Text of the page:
"Wait a minute; the movie is the same whether one person laughs or a hundred laugh," you say.  True.  Remember that bit about whether a falling tree makes a noise if no one is around to hear it?  We've always said yes, that the noise is not dependent upon an audience.  What we failed to address was what effect that falling tree has on different audiences.  For instance, if you're in the woods by yourself and a tree randomly falls down, that would be pretty damn spooky.  If, however, you're with your buddies and it falls on one of them it has the potential to be hilarious (provided no one is seriously injured).  It's not the presence of noise that matters, but rather the effect of the tree having fallen at all.

In the Louisville area, we're fortunate to have Baxter Avenue Theaters, and their biweekly midnight movie series.  You know all those concerns I listed about seeing a movie with a live audience?  Toss them all (except the part about needing to run to the bathroom during the movie).  These screenings are all of older, cult favorite films that draw dedicated fans.  No one shows up for the sake of having somewhere to be; these crowds are there for the movie.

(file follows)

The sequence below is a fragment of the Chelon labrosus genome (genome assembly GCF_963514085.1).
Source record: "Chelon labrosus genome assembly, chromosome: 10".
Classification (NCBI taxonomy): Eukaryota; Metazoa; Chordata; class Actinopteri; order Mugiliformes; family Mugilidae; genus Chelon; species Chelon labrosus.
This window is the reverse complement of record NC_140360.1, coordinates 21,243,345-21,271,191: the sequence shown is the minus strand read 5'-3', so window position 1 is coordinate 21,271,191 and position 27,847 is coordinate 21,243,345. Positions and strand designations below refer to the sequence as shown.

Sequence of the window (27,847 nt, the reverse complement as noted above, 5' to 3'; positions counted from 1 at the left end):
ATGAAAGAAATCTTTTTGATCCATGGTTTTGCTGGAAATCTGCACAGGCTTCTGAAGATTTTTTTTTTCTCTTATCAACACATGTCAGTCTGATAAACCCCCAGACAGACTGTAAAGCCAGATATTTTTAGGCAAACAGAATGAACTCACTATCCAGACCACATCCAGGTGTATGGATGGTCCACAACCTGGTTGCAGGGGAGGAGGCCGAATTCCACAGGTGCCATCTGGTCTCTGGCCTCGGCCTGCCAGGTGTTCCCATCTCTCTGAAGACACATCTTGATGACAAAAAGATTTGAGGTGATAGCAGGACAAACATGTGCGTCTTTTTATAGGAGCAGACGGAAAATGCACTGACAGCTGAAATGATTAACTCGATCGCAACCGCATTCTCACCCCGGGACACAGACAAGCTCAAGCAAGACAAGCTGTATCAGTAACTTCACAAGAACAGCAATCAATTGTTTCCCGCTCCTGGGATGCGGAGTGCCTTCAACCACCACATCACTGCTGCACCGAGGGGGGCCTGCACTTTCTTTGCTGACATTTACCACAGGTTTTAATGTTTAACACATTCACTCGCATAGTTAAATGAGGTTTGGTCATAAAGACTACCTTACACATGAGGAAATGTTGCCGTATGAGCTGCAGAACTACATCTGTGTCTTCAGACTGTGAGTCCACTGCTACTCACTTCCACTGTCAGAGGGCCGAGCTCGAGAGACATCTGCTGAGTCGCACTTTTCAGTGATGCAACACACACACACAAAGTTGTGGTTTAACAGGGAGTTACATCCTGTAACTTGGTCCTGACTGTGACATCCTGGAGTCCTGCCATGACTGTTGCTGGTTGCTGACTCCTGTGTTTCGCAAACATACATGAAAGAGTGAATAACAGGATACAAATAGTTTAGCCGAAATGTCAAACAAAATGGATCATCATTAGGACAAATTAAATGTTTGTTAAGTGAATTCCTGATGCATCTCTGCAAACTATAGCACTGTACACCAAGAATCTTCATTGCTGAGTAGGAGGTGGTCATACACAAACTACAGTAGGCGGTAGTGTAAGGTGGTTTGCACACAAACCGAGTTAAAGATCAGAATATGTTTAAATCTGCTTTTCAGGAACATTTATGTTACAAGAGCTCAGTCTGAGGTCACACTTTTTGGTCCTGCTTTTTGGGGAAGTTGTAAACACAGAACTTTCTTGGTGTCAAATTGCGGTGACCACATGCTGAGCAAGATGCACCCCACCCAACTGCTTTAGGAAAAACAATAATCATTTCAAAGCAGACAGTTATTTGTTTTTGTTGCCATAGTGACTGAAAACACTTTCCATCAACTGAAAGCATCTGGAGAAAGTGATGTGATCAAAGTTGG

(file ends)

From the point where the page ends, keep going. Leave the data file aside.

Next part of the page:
"What's the big deal about seeing an old movie in a theater?" you ask.  Has anyone told you you ask a lot of questions?  Anyway, there are a few reasons why this is appealing.  Firstly, as I said, the theater is a film's natural environment.  Seeing a movie there is like seeing an exotic animal in the wild.  Today, there's the Great Escape Oldham 8 in LaGrange, and 15 minutes away, across the county line is Tinseltown Louisville, a Cinemark complex.  But when I grew up the nearest movie theater was Showcase Cinemas on Bardstown Road in Louisville, a good 40 minutes away.  Mom wasn't big on movies; she took us to animated features and things targeted at families, but she had no desire to take us to more mainstream fare.  I'd go to school and hear about classmates being taken to see Ghostbusters, and while they intrigued me, I never bothered to make a point of asking to see them because I knew it wasn't in the cards.  I finally got to see it last Saturday at Baxter, and my inner child felt like he was finally catching up with his peers twenty years later.